6. Cushing's disease and atypical adrenal disease (hyperadrenocorticism) — Cushing's disease is a condition in which there is too much cortisol being produced by the adrenal glands. The disorder is most often seen in Terriers, Poodles, Dachshunds and the American Eskimo/Spitz.

Hyperadrenocorticism is a complex disease, and excessive cortisol can cause a diverse set of symptoms. In addition to hair loss, other common symptoms include:

Increased thirst and urination, which can lead to incontinence


Increased panting

Thinning skin and change of skin color from pink to grey or black

Abdominal weight gain, despite a reduction in calorie intake

Irritability or restlessness

Atypical Cushing's disease occurs when there are elevations in circulating levels of sex hormones (usually metabolites of estrogen and progesterone) secreted by the adrenal glands without elevations in cortisol. This condition can cause skin and coat changes, including hair thinning and hyperpigmentation (dark skin).

7. Addison's disease (hypoadrenocorticism) — Addison's disease is the opposite of Cushing's, in that the adrenal glands produce fewer corticosteroid hormones than the body requires. The condition occurs predominantly in female dogs between the ages of 4 and 7.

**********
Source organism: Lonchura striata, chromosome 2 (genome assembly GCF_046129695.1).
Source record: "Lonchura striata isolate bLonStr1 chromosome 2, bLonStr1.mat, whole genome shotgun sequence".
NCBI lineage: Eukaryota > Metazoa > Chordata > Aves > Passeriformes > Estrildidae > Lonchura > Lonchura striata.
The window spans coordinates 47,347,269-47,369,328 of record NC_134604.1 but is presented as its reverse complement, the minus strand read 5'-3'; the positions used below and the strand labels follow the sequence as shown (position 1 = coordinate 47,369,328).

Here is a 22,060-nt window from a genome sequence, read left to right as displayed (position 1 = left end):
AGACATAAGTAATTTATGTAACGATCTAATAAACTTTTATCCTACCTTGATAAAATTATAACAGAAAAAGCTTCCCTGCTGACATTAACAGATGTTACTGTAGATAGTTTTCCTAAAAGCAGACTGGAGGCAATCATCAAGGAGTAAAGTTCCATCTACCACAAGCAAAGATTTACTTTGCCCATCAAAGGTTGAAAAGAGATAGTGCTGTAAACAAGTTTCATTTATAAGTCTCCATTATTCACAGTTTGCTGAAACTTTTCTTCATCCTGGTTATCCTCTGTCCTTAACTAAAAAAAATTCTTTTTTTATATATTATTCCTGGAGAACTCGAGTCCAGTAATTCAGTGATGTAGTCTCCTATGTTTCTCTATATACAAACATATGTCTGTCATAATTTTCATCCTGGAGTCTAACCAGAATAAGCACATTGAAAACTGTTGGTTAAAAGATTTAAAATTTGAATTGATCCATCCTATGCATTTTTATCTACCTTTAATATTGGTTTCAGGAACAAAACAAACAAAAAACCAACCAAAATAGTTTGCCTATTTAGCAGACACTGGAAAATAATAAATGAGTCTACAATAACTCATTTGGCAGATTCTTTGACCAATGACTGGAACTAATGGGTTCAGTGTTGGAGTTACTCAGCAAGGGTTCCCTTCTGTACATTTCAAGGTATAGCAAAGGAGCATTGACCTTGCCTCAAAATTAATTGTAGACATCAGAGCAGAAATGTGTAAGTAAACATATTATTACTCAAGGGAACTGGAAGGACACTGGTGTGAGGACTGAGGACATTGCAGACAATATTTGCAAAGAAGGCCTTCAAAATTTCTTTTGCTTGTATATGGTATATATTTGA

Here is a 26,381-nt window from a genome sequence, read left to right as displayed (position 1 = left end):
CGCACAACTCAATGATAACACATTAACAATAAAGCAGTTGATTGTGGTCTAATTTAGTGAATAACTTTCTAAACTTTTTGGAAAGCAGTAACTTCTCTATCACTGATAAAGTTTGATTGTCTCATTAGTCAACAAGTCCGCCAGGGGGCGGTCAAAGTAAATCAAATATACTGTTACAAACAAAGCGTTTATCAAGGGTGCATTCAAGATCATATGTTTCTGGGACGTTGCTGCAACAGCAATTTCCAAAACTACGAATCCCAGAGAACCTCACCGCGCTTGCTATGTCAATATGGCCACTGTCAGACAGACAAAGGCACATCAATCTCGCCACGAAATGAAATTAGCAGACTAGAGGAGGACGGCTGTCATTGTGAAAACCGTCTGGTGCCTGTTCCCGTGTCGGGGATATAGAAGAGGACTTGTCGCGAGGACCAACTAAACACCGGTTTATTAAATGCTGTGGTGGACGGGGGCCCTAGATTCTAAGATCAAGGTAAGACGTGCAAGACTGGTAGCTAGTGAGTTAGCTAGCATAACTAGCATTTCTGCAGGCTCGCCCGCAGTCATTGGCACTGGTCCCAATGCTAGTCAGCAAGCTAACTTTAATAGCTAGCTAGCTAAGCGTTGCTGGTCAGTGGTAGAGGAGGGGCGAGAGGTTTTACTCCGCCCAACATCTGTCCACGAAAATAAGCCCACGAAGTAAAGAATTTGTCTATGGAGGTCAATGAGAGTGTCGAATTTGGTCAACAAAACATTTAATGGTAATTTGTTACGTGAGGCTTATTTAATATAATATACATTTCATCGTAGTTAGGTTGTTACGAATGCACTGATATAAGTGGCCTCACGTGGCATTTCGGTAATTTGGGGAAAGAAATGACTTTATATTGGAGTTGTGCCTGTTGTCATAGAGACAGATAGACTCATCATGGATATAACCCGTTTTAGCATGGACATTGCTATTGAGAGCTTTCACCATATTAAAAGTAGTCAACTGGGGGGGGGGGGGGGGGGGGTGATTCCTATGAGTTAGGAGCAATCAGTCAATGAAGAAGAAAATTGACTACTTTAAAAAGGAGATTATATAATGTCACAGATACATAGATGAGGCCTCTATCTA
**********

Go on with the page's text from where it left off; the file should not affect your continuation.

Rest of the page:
Predisposed breeds include the Great Dane, Portuguese Water Spaniel, Rottweiler, Standard Poodle, and West Highland White and Wheaten terriers. Hypoadrenocorticism symptoms can be quite vague. In addition to hair loss in some dogs, other signs include weakness, depression, loss of appetite, vomiting, diarrhea, and increased thirst and urination.

8. Other potential causes — Nutritional deficiencies can cause hair loss in dogs, and so can stress. Mother dogs often "blow" their coat, which may be caused by the nutritional and physiological demands of giving birth and nursing a litter of pups. Anxious dogs, those with psychological or behavioral disorders (e.g., separation anxiety), and dogs with abusive backgrounds may also lose hair as a result of stress.

There are several reasons your dog's hair might start to thin or fall out, many of which can be caused by an underlying condition that must be identified and treated promptly. If you notice your dog's hair becoming thinner, falling out or failing to regrow after being clipped, it's important to make an appointment with your veterinarian as soon as possible.

+ Sources and References